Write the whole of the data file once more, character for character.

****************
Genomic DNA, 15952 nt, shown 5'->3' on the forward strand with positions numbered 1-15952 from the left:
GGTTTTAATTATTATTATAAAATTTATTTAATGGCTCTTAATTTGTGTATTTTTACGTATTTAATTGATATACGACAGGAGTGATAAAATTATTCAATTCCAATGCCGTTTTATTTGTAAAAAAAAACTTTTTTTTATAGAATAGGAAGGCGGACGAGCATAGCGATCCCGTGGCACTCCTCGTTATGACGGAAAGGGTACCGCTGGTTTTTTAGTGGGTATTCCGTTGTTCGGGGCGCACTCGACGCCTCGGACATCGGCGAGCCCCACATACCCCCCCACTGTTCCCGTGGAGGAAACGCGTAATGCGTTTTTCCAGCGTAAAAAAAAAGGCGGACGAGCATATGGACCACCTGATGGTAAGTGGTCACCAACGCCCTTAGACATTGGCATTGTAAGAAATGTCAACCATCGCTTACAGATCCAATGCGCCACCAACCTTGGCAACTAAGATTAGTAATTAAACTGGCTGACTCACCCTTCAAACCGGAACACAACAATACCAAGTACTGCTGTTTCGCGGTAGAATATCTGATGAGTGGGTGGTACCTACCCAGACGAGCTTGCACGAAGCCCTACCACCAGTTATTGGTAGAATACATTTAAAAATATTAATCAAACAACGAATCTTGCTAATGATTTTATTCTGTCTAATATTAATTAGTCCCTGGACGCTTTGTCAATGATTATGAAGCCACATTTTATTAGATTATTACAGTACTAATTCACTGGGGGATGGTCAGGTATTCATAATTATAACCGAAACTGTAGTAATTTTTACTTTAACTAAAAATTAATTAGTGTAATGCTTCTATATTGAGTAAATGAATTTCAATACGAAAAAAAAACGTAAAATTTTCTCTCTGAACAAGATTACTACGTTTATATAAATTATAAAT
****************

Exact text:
Genomic DNA, 15952 nt, shown 5'->3' on the forward strand with positions numbered 1-15952 from the left:
GGTTTTAATTATTATTATAAAATTTATTTAATGGCTCTTAATTTGTGTATTTTTACGTATTTAATTGATATACGACAGGAGTGATAAAATTATTCAATTCCAATGCCGTTTTATTTGTAAAAAAAAACTTTTTTTTATAGAATAGGAAGGCGGACGAGCATAGCGATCCCGTGGCACTCCTCGTTATGACGGAAAGGGTACCGCTGGTTTTTTAGTGGGTATTCCGTTGTTCGGGGCGCACTCGACGCCTCGGACATCGGCGAGCCCCACATACCCCCCCACTGTTCCCGTGGAGGAAACGCGTAATGCGTTTTTCCAGCGTAAAAAAAAAGGCGGACGAGCATATGGACCACCTGATGGTAAGTGGTCACCAACGCCCTTAGACATTGGCATTGTAAGAAATGTCAACCATCGCTTACAGATCCAATGCGCCACCAACCTTGGCAACTAAGATTAGTAATTAAACTGGCTGACTCACCCTTCAAACCGGAACACAACAATACCAAGTACTGCTGTTTCGCGGTAGAATATCTGATGAGTGGGTGGTACCTACCCAGACGAGCTTGCACGAAGCCCTACCACCAGTTATTGGTAGAATACATTTAAAAATATTAATCAAACAACGAATCTTGCTAATGATTTTATTCTGTCTAATATTAATTAGTCCCTGGACGCTTTGTCAATGATTATGAAGCCACATTTTATTAGATTATTACAGTACTAATTCACTGGGGGATGGTCAGGTATTCATAATTATAACCGAAACTGTAGTAATTTTTACTTTAACTAAAAATTAATTAGTGTAATGCTTCTATATTGAGTAAATGAATTTCAATACGAAAAAAAAACGTAAAATTTTCTCTCTGAACAAGATTACTACGTTTATATAAATTATAAAT